QU’s Brenner Library Hosts Hidden Treasure Exhibit
Quincy University’s new library exhibit, Hidden Treasures, is currently on display on the main floor of Brenner Library. The exhibit features a variety of rare pieces from the library’s extensive archives. The exhibit runs through May 2020 and is free and open to the public during library hours.
“I named this exhibit hidden treasures because many people don’t realize the richness of the QU archives,” said Pat Tomczak, dean of library and information resources. “We would love for the community to visit the exhibit; we are happy to show it off.”
The exhibit includes books from the library’s rare and general collections as well as photographs and memorabilia from Fr. Francis Borgia Steck and Harry Hyatt. Also included are Japanese artifacts that belonged to Fr. Leopold Tibesar, M.M., who served as a priest to Japanese-Americans in 1942, at the internment camp in Minidoka, Idaho. Additional items on display include various memorabilia from Quincy University history as well as publications by local authors.
Of particular interest is the Venerable Fr. Augustus Tolton (1854-1897) collection. Tolton was the first Roman Catholic priest in the United States publicly known to be black when he was ordained in 1886. A former slave who was baptized and reared Catholic, he lived here in Quincy and studied at Quincy University. He died during a Chicago heat wave in July of 1897 and is buried in Quincy. In June of 2019, Pope Francis issued a “Decree of Heroic Virtue” advancing the progress toward sainthood, and authorized the title of “Venerable”.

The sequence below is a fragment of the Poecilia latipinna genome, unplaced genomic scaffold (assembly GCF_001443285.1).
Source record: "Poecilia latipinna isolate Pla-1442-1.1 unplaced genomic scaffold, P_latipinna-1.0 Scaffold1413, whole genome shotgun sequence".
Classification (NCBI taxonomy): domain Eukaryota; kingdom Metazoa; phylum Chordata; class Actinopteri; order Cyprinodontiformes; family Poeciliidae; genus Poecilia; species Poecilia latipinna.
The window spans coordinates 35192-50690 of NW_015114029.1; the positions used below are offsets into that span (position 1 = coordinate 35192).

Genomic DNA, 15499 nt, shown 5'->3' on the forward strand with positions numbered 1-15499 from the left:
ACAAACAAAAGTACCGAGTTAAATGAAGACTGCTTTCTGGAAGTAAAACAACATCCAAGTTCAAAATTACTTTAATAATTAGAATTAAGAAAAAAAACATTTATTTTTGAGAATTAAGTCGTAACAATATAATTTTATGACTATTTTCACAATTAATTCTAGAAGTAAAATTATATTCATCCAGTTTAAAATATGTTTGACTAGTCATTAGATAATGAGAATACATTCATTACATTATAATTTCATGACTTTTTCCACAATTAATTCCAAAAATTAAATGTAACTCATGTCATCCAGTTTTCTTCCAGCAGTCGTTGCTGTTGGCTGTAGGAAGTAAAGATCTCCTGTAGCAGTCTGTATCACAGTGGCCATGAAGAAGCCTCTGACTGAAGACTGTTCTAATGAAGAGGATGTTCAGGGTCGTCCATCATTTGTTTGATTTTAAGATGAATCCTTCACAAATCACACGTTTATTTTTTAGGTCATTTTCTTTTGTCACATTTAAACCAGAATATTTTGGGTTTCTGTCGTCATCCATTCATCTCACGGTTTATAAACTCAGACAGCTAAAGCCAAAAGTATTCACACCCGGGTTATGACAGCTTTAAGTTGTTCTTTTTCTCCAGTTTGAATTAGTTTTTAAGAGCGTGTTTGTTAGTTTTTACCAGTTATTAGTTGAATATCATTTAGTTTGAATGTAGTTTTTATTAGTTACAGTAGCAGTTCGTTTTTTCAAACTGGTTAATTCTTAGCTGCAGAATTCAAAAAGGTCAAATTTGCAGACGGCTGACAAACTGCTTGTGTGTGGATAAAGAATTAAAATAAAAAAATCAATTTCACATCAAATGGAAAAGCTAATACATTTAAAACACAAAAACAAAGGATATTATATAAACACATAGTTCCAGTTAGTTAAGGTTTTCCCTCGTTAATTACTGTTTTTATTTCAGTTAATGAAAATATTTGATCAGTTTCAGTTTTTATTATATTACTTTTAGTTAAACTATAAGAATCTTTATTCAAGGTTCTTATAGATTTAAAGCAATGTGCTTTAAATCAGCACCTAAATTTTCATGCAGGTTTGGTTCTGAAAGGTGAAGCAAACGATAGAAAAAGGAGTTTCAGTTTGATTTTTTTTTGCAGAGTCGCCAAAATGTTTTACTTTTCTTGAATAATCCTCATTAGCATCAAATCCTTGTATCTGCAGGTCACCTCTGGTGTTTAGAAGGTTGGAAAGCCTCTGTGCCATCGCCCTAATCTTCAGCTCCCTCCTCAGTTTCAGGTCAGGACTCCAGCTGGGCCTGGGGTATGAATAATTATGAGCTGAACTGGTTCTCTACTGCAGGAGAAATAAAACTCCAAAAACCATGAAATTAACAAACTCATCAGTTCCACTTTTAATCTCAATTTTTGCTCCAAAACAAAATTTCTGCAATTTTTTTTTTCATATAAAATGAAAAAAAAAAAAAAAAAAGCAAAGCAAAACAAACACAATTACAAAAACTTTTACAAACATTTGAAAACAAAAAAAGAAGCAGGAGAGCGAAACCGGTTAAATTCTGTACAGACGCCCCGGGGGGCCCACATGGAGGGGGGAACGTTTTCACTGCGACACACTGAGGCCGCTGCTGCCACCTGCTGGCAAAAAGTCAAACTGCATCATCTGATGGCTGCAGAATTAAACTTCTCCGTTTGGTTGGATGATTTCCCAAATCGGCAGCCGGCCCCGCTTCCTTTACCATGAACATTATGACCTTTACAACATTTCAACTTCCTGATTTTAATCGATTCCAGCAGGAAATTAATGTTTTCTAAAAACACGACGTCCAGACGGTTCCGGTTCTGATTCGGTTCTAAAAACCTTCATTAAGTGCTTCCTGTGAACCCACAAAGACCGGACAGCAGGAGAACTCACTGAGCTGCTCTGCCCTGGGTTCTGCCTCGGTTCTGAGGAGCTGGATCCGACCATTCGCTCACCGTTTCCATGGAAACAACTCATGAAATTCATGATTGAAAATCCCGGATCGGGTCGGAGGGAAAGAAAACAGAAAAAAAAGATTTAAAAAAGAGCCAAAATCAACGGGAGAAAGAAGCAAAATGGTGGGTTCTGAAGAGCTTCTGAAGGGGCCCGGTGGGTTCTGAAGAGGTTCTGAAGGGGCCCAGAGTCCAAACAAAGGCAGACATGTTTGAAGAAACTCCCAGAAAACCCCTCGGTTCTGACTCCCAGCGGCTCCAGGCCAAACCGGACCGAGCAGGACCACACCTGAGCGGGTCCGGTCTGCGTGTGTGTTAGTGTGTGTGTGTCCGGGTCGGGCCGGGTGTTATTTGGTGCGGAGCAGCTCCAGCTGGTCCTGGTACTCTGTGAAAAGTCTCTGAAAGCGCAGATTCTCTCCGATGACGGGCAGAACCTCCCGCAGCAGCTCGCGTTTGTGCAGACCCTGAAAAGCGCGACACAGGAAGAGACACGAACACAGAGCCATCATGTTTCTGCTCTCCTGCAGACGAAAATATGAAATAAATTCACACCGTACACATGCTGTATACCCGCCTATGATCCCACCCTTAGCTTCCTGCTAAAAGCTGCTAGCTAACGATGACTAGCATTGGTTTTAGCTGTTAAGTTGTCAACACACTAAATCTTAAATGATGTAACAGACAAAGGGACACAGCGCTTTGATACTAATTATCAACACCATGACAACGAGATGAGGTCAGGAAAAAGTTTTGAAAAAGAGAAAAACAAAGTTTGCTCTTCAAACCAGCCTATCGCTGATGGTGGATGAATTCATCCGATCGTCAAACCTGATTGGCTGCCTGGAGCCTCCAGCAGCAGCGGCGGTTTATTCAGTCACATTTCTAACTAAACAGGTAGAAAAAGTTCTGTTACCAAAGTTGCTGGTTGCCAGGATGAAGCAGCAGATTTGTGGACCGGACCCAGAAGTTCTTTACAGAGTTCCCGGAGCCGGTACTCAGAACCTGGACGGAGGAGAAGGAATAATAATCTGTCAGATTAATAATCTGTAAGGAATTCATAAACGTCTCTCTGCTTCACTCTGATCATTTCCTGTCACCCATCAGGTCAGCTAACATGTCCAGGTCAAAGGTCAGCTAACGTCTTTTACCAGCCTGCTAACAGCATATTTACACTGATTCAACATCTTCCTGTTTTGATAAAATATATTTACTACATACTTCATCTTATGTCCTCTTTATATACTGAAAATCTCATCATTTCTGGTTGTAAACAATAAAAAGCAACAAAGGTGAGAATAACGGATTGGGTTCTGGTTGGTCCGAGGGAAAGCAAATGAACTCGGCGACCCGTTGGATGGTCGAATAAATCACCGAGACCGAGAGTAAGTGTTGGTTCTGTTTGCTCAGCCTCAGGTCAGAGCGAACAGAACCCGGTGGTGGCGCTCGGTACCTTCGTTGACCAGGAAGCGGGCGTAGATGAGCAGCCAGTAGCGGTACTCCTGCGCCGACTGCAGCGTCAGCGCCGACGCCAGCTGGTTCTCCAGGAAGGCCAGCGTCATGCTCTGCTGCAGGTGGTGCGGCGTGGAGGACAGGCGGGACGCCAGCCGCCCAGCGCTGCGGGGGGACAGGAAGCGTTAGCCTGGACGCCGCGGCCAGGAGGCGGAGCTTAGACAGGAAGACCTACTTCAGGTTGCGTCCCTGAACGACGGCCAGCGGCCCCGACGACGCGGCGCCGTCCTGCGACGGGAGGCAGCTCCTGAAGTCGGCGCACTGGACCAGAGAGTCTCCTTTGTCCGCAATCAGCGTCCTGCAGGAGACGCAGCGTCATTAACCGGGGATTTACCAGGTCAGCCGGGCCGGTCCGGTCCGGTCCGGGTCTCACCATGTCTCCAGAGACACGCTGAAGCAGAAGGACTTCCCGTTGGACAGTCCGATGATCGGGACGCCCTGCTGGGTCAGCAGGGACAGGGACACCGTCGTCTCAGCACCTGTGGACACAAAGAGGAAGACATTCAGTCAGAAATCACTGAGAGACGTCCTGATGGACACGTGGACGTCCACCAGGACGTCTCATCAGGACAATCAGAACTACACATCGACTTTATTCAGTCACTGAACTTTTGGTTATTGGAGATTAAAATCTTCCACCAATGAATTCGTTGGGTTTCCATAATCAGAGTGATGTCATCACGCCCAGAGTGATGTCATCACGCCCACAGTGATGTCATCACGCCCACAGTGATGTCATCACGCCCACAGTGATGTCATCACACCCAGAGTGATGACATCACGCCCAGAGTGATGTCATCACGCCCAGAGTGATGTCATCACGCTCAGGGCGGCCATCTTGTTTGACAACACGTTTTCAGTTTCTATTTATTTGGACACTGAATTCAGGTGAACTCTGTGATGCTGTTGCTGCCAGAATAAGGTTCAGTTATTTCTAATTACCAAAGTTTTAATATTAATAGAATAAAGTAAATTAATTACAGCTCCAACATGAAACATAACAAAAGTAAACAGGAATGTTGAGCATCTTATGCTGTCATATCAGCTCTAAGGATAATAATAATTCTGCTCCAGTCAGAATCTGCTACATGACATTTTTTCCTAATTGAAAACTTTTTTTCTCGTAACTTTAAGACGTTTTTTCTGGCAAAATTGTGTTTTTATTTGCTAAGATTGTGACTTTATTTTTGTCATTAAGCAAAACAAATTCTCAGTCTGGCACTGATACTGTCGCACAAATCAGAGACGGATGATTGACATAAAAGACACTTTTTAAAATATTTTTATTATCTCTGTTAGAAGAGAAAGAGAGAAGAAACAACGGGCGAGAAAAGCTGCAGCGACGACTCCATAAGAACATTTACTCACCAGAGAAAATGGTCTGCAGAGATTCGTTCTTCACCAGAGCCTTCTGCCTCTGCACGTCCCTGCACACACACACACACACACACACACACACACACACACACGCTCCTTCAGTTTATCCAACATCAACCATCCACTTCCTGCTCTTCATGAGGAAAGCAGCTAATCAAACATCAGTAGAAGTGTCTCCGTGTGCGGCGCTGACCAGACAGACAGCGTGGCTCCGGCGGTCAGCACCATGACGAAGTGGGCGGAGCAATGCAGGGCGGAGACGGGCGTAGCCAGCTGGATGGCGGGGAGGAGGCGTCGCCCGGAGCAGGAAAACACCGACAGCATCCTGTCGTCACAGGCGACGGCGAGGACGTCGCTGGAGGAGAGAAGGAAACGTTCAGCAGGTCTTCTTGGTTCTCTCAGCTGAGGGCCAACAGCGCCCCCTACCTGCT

The rare book collection, which was brought from Germany when the friars immigrated in the 1850s, occupies a special temperature-controlled room in the library and numbers about 3,500 volumes. Forty-two volumes of this collection date from 1450-1500 and are given the special title of “Incunabula”. They are among the oldest and rarest books in print.
“It is really interesting to see how the technology of the printing press evolved and its effect on society, “said Tomczak “It parallels the advent of the personal computer. That’s why interacting with the archives is so important. It allows us to draw on past experiences and connect them to our own.”
Brenner Library is open Monday – Thursday 8:30 a.m. – 11 p.m., Friday 8:30 a.m. – 4:30 p.m., Saturday closed and Sunday 5 – 11 p.m.
For more information, or to schedule a lecture or tour, contact the library staff at 217- 228- 5432 ext. 3800.
Founded in 1860 by Franciscan friars, Quincy University (www.quincy.edu) is a Catholic, co-educational, residential university offering undergraduate, graduate, and adult education programs that integrate liberal arts, active learning, practical experience, and Franciscan values. Quincy University’s intercollegiate sports are members of the NCAA Division II Great Lakes Valley Conference for men and women. For more information, please contact the Quincy University Office of Community Relations by calling (217) 228-5275.